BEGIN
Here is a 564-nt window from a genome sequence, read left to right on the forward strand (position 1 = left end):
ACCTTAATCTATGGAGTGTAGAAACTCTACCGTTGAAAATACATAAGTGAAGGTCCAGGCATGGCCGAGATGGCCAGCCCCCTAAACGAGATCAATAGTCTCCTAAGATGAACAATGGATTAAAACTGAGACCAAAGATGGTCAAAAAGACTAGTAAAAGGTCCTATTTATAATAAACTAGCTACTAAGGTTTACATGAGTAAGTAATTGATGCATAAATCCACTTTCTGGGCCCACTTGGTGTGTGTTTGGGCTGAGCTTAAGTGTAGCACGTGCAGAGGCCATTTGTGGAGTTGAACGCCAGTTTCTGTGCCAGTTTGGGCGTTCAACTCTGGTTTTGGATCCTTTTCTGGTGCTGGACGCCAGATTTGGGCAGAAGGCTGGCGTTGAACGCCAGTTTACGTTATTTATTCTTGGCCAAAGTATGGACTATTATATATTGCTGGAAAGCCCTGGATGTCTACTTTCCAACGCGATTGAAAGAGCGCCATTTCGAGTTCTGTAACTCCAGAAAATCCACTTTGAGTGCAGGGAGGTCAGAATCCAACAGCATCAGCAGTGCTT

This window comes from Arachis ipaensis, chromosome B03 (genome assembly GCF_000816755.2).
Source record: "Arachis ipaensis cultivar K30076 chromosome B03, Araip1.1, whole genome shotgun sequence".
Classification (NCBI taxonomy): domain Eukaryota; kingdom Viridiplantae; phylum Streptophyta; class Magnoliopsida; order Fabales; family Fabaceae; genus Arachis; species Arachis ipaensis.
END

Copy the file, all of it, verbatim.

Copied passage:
Here is a 564-nt window from a genome sequence, read left to right on the forward strand (position 1 = left end):
ACCTTAATCTATGGAGTGTAGAAACTCTACCGTTGAAAATACATAAGTGAAGGTCCAGGCATGGCCGAGATGGCCAGCCCCCTAAACGAGATCAATAGTCTCCTAAGATGAACAATGGATTAAAACTGAGACCAAAGATGGTCAAAAAGACTAGTAAAAGGTCCTATTTATAATAAACTAGCTACTAAGGTTTACATGAGTAAGTAATTGATGCATAAATCCACTTTCTGGGCCCACTTGGTGTGTGTTTGGGCTGAGCTTAAGTGTAGCACGTGCAGAGGCCATTTGTGGAGTTGAACGCCAGTTTCTGTGCCAGTTTGGGCGTTCAACTCTGGTTTTGGATCCTTTTCTGGTGCTGGACGCCAGATTTGGGCAGAAGGCTGGCGTTGAACGCCAGTTTACGTTATTTATTCTTGGCCAAAGTATGGACTATTATATATTGCTGGAAAGCCCTGGATGTCTACTTTCCAACGCGATTGAAAGAGCGCCATTTCGAGTTCTGTAACTCCAGAAAATCCACTTTGAGTGCAGGGAGGTCAGAATCCAACAGCATCAGCAGTGCTT

This window comes from Arachis ipaensis, chromosome B03 (genome assembly GCF_000816755.2).
Source record: "Arachis ipaensis cultivar K30076 chromosome B03, Araip1.1, whole genome shotgun sequence".
Classification (NCBI taxonomy): domain Eukaryota; kingdom Viridiplantae; phylum Streptophyta; class Magnoliopsida; order Fabales; family Fabaceae; genus Arachis; species Arachis ipaensis.